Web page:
The Telegraph's Brussels correspondent Bruno Waterfield reports:
The Eurozone’s finance ministers have a big problem tonight: no one can agree on how much Greece is going to cost or who should pay.
The EU and IMF troika is completely split over how to deal with the fact that Greece will not make a debt “sustainability” target of 120 pc of GDP by 2020.
Estimates for how the target will actually work out vary wildly from 145pc to 125/30pc.
If Greek debt is unsustainable then the IMF is out of the aid programme for Greece increasing the burden for the eurozone and dealing a hammer blow to the EU’s credibility.
The fight between the IMF and the EU has been described as “total war” and represents the biggest test for the eurozone since the onset of the crisis three years ago.
If Greek debt is to be sustainable, keeping the IMF on board, then the EU is going to have to write off debts, opposed by the ECB and Germany and give Greece more time, which costs money.
Germany is keen to delay as long as possible (as with Spain) because as decision is going to cost the German taxpayer, the ECB is opposed to taking a hit on Greek debt and the IMF to throwing more of Washington’s money after bad in Greece.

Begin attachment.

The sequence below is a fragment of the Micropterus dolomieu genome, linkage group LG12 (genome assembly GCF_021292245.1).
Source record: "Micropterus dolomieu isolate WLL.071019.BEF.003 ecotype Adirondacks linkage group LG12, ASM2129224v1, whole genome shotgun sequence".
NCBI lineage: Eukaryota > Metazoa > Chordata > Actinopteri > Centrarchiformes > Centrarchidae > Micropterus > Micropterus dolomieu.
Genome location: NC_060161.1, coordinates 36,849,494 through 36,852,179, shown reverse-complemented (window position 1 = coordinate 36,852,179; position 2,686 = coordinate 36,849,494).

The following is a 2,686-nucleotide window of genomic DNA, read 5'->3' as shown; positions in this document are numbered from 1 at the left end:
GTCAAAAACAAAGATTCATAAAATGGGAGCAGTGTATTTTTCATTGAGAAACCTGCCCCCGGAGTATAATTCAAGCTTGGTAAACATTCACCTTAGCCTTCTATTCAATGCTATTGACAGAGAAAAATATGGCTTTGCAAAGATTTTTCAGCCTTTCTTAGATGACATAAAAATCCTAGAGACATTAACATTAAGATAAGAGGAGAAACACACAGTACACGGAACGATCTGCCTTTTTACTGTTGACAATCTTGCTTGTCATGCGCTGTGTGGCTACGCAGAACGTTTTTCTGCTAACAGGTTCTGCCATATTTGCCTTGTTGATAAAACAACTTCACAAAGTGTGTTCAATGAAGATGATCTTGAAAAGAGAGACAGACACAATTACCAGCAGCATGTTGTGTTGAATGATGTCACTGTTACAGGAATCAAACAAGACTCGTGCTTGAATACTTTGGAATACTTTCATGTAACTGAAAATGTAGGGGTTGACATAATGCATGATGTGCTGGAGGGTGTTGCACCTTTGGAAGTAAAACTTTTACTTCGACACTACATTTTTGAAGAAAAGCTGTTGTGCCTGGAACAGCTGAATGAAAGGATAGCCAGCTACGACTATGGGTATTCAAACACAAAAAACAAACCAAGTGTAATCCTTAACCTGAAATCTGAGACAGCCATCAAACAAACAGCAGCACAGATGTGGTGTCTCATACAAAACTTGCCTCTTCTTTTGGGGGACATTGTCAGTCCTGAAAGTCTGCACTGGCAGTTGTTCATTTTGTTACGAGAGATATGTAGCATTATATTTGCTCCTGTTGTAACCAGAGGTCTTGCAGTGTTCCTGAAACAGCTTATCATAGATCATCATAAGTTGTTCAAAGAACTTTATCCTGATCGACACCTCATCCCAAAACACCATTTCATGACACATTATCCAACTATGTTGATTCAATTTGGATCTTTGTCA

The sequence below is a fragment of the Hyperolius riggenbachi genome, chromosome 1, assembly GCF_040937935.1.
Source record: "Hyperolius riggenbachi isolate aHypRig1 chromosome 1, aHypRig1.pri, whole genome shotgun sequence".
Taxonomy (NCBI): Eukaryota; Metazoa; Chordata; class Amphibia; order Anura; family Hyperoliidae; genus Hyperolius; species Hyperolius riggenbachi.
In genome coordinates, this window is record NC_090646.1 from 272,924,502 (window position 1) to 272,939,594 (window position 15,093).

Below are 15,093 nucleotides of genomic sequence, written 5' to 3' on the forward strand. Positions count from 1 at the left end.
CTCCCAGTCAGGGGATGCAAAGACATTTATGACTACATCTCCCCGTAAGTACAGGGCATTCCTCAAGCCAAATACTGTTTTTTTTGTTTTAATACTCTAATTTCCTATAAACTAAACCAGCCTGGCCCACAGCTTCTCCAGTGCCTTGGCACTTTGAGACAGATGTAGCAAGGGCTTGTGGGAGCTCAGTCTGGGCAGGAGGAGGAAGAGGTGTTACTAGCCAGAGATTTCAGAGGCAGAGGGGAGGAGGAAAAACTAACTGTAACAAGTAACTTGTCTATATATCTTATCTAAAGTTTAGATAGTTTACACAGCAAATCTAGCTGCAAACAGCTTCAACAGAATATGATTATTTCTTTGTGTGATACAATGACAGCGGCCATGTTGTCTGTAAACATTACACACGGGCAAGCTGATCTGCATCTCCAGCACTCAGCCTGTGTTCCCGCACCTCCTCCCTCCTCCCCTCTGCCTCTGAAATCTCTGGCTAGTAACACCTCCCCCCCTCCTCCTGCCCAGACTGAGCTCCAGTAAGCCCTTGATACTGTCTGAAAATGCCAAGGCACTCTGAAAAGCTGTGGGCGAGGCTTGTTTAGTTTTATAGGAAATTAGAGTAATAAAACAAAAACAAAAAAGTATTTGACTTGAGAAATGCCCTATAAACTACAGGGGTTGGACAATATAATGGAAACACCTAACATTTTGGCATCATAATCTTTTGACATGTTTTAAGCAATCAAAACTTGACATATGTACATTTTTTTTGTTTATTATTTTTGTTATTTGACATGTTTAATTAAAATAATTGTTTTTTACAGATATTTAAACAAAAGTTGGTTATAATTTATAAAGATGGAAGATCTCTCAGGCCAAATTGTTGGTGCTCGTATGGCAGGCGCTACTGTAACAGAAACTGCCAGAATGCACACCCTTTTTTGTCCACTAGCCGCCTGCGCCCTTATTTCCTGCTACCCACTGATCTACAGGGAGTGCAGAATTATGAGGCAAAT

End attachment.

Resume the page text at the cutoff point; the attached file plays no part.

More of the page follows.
The precondition of agreeing the next instalment for Greece is the troika report and the precondition for having a troika report is to thrash out the above meaning tonight’s meeting is a battle between Wolfgang Schaeuble, Mario Draghi and Christine Lagarde.
Without agreement from the German finance minister, the ECB chief and the head of the IMF the troika report for tonight’s discussion is restricted to “technical boxes”.
“Greece is broke. Someone is going to have to pay but no one wants to take the responsibility. They will fudge,” said a senior diplomat.